Given the Supreme Court’s disposition, the importance of parenting in general, and the long, deep American tradition of looking upon family as a focal point of our our values and life activities, it should follow that parental rights would be treasured at all levels of society. So why isn’t that the case?

Let’s walk through some possible answers, the problems these present, and some solutions that can help ensure that these rights will be protected at every level of government in a meaningful and productive way.

First, the nature of the relationship between family and the broader society necessarily means that the government and the courts have traditionally been limited in how much protection they can offer to an individual household. This has changed considerably in the last generation, however.

In fact, if anything, rather than the government protecting the family as a unit, in the past generation, there has been more and more intervention from child protective services, local police units, foster parenting agencies, etc. in ways that override one or both parents’ authority within their own home.

Regardless, however, courts often perceive that they are helpless to look behind closed doors and tell what is really happening within a family. They can’t or won’t enforce rights except on matters which occur out in the open – whether these rights are fundamental or not.

Second, there is a similar perception that the enforcement of rights within a family means the protection of women and children, which in turn means protection from a father. That being the case, parenting itself is in no way treated as a civil rights issue, though perhaps women’s rights are being protected on multiple levels in multiple ways.

This results in a bifurcation of the protection of the rights of a woman that is not widely understood. While she maintains a high level of government protection from undesired advances from her husband or boyfriend, she maintains little if any protection from the government itself with respect to her relationship with her children.

Constitutionally, men and women are guaranteed equal protection as to each other, and higher protection as adults than children, with all individual’s protected from intrusion by the government. In an unwritten fashion, however, the law prefers women over men, children over women, and governmental agencies over all. Thus in practice, the government operates nearly in reverse of what the Constitution intended.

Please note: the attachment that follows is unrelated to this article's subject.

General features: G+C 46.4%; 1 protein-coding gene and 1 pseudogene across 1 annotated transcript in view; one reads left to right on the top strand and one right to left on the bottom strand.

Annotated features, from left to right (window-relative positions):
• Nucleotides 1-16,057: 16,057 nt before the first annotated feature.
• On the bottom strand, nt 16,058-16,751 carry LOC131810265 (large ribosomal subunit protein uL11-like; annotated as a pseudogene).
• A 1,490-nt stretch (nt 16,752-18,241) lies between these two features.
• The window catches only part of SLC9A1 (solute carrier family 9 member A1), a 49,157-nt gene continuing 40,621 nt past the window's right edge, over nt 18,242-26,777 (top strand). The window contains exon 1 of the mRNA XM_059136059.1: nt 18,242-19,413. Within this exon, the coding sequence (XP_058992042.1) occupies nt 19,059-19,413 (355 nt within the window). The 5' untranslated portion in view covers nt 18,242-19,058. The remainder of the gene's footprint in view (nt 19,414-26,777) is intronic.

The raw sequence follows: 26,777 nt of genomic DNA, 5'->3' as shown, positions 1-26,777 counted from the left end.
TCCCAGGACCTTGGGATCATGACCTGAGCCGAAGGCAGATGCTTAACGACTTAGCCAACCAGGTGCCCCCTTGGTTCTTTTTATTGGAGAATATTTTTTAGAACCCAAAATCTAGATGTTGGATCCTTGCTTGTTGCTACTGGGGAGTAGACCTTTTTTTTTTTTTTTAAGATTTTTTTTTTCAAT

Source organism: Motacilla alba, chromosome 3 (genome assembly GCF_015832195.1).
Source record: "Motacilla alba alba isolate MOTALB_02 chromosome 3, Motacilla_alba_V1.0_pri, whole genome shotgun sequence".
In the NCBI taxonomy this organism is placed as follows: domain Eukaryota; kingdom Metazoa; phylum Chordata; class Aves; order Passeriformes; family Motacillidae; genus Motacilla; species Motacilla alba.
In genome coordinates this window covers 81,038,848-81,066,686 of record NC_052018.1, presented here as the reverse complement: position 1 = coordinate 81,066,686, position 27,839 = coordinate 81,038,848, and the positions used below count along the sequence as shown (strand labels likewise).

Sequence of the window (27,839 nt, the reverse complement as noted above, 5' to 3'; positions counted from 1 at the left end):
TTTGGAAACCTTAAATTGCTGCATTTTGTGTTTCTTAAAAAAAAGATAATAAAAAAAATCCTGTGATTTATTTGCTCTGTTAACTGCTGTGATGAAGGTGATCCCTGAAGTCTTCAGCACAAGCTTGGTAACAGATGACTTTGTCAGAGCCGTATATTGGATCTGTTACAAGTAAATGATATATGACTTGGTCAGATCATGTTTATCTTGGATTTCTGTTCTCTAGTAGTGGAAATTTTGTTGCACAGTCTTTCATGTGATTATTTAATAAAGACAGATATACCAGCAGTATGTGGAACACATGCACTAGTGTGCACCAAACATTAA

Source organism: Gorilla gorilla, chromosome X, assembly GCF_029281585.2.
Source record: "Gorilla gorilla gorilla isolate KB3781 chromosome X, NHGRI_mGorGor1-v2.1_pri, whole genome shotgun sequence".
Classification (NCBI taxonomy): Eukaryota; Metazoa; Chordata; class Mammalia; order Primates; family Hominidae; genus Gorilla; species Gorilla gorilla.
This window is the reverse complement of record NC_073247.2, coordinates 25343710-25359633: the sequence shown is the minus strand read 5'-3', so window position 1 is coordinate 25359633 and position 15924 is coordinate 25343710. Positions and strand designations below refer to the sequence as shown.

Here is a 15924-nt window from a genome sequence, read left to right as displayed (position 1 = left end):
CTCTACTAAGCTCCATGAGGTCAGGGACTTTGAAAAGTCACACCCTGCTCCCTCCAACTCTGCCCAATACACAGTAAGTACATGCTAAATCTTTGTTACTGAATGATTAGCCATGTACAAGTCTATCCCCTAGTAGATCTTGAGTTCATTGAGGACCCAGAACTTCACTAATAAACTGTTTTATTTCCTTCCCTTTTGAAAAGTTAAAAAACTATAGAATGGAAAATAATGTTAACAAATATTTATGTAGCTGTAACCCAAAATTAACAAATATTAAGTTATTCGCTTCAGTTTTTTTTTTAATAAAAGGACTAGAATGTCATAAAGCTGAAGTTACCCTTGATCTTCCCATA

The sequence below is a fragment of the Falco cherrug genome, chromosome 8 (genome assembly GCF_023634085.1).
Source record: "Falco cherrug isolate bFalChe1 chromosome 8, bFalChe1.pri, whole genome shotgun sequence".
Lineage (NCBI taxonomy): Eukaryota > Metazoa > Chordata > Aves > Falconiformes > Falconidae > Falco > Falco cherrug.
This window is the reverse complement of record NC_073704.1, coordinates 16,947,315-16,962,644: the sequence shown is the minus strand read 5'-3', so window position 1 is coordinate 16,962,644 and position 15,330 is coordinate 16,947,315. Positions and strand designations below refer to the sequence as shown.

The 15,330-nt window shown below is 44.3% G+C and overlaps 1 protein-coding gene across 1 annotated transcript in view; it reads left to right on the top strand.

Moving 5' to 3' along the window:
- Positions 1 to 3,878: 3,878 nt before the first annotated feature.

Finally then, we approach the crux of the problem. But there is one additional element that needs to be considered – the way local systems of government operate, including their inter-relationship with state and federal levels of government. Local systems lend themselves to corruption via the limited resources that exist for holding them accountable. As people are elected or appointed by their friends within the community, it’s likely there is little opposition at a level that would challenge their credibility or actions. Hence, local officials often are able to ignore significant conflicts of interest that may sway them to handle a matter in a manner that is unbalanced or biased.

But these conflicts exist vertically, through the state and federal government, as well as through the networks of local relationships an official has. This is due to the need for funding to keep these government employees working. That funding typically comes from beyond the local tax base. It is paid for either by the state, or in the case of the collection of child support, about 40% has been paid by the federal government with matching funds. The matching funds were suspended in December 2007, but can be expected to be revived in 2009.

Given the influence presented by these conflicts, it should not be surprising how easily local courts choose to overlook a parent’s Constitutional rights. But is this wrong? Should parenting be treated as a civil rights issue? If so, how?

It’s one thing to note that the Supreme Court’s recognition of parenting as a civil, Constitutional right. It’s another to assert how it should be recognized within the communities in which we live. When it comes to divorce, custody and the rights of parents in relation to their time and the raising of their children, we need to first come to grips with how common it is for children to be raised in single parent households and how regularly father’s are excluded or limited in their role as a parent in these cases.

“The vast majority–84 percent–of custodial parents are mothers, and courts awarded child support to 61 percent of them, compared to 36 percent of custodial fathers, according to 2005 census data. Failure to pay [child support, however,] cuts across gender lines, and less than half of all non-custodial parents met their full obligations.” Child Support Revenues Jump in Obama’s Home State, 08/21/08 By Claire Bushey.